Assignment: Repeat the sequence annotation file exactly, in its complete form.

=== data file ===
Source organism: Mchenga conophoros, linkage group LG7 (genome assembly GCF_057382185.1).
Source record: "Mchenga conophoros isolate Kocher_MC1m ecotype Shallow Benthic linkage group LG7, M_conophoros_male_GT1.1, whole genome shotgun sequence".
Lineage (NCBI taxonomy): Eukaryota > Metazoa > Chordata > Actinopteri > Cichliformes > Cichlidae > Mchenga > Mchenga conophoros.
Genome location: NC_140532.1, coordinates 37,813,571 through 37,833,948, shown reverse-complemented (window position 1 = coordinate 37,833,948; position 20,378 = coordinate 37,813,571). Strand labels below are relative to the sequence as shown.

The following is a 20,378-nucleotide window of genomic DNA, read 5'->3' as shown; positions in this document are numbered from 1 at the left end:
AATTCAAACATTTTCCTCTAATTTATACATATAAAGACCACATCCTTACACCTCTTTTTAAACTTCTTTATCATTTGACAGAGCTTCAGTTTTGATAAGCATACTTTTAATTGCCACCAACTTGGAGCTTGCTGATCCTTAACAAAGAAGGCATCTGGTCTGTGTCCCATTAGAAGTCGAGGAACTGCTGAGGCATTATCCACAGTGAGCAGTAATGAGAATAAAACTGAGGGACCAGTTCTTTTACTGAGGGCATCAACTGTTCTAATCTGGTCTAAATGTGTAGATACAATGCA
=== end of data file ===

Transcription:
Source organism: Mchenga conophoros, linkage group LG7 (genome assembly GCF_057382185.1).
Source record: "Mchenga conophoros isolate Kocher_MC1m ecotype Shallow Benthic linkage group LG7, M_conophoros_male_GT1.1, whole genome shotgun sequence".
Lineage (NCBI taxonomy): Eukaryota > Metazoa > Chordata > Actinopteri > Cichliformes > Cichlidae > Mchenga > Mchenga conophoros.
Genome location: NC_140532.1, coordinates 37,813,571 through 37,833,948, shown reverse-complemented (window position 1 = coordinate 37,833,948; position 20,378 = coordinate 37,813,571). Strand labels below are relative to the sequence as shown.

The following is a 20,378-nucleotide window of genomic DNA, read 5'->3' as shown; positions in this document are numbered from 1 at the left end:
AATTCAAACATTTTCCTCTAATTTATACATATAAAGACCACATCCTTACACCTCTTTTTAAACTTCTTTATCATTTGACAGAGCTTCAGTTTTGATAAGCATACTTTTAATTGCCACCAACTTGGAGCTTGCTGATCCTTAACAAAGAAGGCATCTGGTCTGTGTCCCATTAGAAGTCGAGGAACTGCTGAGGCATTATCCACAGTGAGCAGTAATGAGAATAAAACTGAGGGACCAGTTCTTTTACTGAGGGCATCAACTGTTCTAATCTGGTCTAAATGTGTAGATACAATGCA